Lexie Carr recently attended the C2C Fellows workshop at Bard College from November 30th-December 2nd. While at the workshop Lexie stood out amongst the students and was one of the most active participants in the workshop weekend. Below is a brief bio about Lexie. Followed by that is a blog post she wrote about her experience at the C2C workshop. Check it out to see what Lexie had to say about the weekend!
Lexie Carr is a senior at Williams College studying History and Environmental Studies. She hails from Dedham, Massachusetts. At Williams, Lexie is a leader in Thursday night Grassroots (the school’s student-run environmental club), runs an annual community service event in which student volunteers weatherize low-income homes for free, and actively participates in the Williams Outing Club. In fall of 2011, she helped raise over $5000 to bring 100 Williams students to Washington D.C. for the November 6th Keystone XL pipeline protest, and this year she is planning to run a No Impact Week in April. After Williams, Lexie hopes to continue to work on addressing climate change.
“Last weekend I was fortunate enough to receive CES funding to attend the Northeast regional C2C (or Campus to Congress/Corporation) Workshop, run by Eban Goodstein, class of 1982. The workshop was a three-day leadership training event, which focused specifically on empowering young people to tackle the issue of climate change. Around 70 students, recent graduates and professors attended, most from New England, with one group having traveled all the way from Tulane University in Louisiana.
I truly have nothing but positive things to say about my experience at C2C. The whole weekend was well-structured and extremely helpful, both because we learned and practiced valuable skills such as fundraising and public speaking, but also because we were given the opportunity to spend time reflecting on ourselves—our strengths as leaders, our values, and the issues we care deeply about. One exercise told us to “develop a mantra,” a phrase or sentence that held meaning for each of us individually, something that we could use to direct our lives, a baseline for when we felt our path straying.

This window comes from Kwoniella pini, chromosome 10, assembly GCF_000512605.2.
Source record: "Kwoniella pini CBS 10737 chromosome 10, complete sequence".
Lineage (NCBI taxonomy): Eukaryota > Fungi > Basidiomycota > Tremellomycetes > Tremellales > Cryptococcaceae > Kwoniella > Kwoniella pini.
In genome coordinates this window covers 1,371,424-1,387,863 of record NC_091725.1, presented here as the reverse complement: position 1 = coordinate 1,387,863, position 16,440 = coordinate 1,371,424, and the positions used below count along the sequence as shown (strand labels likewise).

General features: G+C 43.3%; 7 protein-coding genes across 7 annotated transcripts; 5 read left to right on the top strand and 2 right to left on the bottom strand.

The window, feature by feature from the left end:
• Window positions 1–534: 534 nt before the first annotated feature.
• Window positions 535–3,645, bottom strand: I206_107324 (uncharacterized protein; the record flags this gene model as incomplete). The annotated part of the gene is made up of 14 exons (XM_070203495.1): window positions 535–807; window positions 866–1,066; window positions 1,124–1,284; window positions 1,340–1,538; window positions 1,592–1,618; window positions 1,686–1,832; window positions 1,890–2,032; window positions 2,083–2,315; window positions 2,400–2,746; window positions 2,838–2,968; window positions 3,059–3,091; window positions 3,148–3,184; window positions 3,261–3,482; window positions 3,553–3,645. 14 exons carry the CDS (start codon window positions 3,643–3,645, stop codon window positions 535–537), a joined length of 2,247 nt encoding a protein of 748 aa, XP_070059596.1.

But apart from the actual presentations and exercises, the other reason I came away from Bard feeling energized and inspired was the people I met while I was there. All of the people attending the workshop were so passionate and genuine and interesting and talented. Unlike other gatherings where I feel warily compelled to schmooze with people, I thoroughly enjoyed speaking to everyone at C2C. I was able to exchange ideas for projects and events I could organize back at Williams, laugh until I almost cried while listening to some students share their stories during public speaking training, and encounter viewpoints on issues like energy security and genetically-modified food that I had never heard before. For so short an event for people to get to know one another, it was a remarkably supportive environment, and I left with a rekindled desire to dream big and a renewed confidence in myself to see those dreams through.”